Yale addiction specialists believe the primary care system can play a key role in preventing another epidemic.
Imagine you have the kind of crippling, heart-pounding anxiety where you’re lying sleepless in bed at night, thoughts racing. You feel paralyzed at work because every decision feels like one that will get you fired. You’ve tried everything from anti-anxiety medications to therapy, but nothing helps.
Anxiety as a medical condition has plagued human beings for centuries. Whether it was Stoicism in ancient Greece or smelling salts during the Victorian era, people have tried a variety of solutions for the condition.
The 1970s ushered in another one: a class of drugs called benzodiazepines. These medications were shown to treat anxiety that previously didn’t respond to any other treatments and helped with insomnia. They provided relief to many patients and were developed to replace another category of drugs called barbiturates.
Barbiturates were one of the first powerful drugs developed for anxiety, but they presented challenges, including strong side effects. For one, it was difficult to gauge the right dose—an overdose could depress the central nervous system enough to cause coma or death. For another, they were addictive because they provided immediate relief from anxiety in a short amount of time, and they resulted in changes in brain chemistry that led to tolerance, withdrawal, and loss of control over use. As a result, barbiturates quickly became a drug of abuse, leading to tens of thousands of deaths by overdose.
But benzodiazepines also presented unforeseen risks. They work by binding to receptors in the brain called GABA, bringing calm and drowsiness. But over time (about 4 weeks in 50% of patients, says David Fiellin, MD, an internal medicine and addiction medicine specialist at Yale Medicine), you may need higher doses to get the same sense of relief. Although they take more time than barbiturates do to cause a reaction, benzodiazepines can still be addictive. People who have been on them for a long time also find it hard to stop taking them because of withdrawal symptoms, such as increased tension and anxiety, panic attacks, and hand tremors.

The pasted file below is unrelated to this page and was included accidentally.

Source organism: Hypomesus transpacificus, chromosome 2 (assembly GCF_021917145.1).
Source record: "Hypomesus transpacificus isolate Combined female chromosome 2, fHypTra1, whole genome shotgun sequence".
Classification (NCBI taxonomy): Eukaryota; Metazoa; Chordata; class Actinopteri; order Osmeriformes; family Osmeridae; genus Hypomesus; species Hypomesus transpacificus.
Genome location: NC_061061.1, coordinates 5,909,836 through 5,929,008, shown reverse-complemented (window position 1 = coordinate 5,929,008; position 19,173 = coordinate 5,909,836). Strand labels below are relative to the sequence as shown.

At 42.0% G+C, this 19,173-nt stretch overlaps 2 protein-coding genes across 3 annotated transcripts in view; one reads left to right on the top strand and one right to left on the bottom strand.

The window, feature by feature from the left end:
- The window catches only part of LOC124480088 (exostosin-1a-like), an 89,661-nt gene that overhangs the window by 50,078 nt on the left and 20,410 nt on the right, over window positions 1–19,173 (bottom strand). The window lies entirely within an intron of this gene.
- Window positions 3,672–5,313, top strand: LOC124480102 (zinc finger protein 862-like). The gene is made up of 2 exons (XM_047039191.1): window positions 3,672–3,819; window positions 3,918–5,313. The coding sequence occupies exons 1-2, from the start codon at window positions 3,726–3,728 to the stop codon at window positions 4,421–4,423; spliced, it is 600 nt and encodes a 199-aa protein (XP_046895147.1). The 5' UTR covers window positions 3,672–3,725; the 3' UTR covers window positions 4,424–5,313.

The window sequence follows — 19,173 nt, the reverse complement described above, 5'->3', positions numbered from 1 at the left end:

And yet, because they are so helpful and anxiety is such a crippling problem (and on the rise), prescription rates soared. Between 1996 and 2013, the number of benzodiazepines prescribed for adults increased by 67% to 135 million prescriptions per year, and the quantity prescribed per patient more than tripled during that period.
Another opioid crisis?
Dr. Fiellin is worried that the trajectory of benzodiazepine prescription will lead to a medication epidemic in line with the opioid crisis. There are parallels. Opioid prescriptions increased dramatically after new mandates to manage pain effectively in health care settings were put in effect in the 1980s and 1990s. These mandates—along with marketing from pharmaceutical companies, false assumptions about opioids’ ability to treat chronic pain, and inadequate attention to their risks—may have caused opioid prescriptions to increase from 670,000 to 6.2 million between 1997 and 2002. By 2017, there were almost 58 opioid prescriptions written for every 100 Americans, according to the Centers for Disease Control and Prevention (CDC), which adds up to almost 190 million prescriptions per year. This parallels the number of benzodiazepine prescriptions currently being written each year. The high prescription rates in both cases also have led to drug diversion—the phenomenon where drugs prescribed legally make their way into the illicit drug scene.
Among teenagers, rates of addiction to benzodiazepines have already overtaken rates of opioid addiction.They’ve even entered popular culture. Lyrics normalizing benzodiazepine use top music’s most popular charts, and some musicians’ Instagram posts are dominated by pictures or mentions of Xanax. Examples: A genre of music called emo-rap normalizes benzodiazepine use with lyrics like, “I hear voices in my head, they tellin’ me to call it quits / I found some Xanax in my bed, I took that, went back to sleep.” Those particular lines are from emo-rapper named Lil Peep, who died from a suspected overdose. Another rapper named Lil Pump celebrated reaching a million Instagram followers by getting a cake shaped like a Xanax pill, and Lil Xan, a musician with 5.4 million Instagram followers (his handle is “xanxiety”), gets his stage name from Xanax.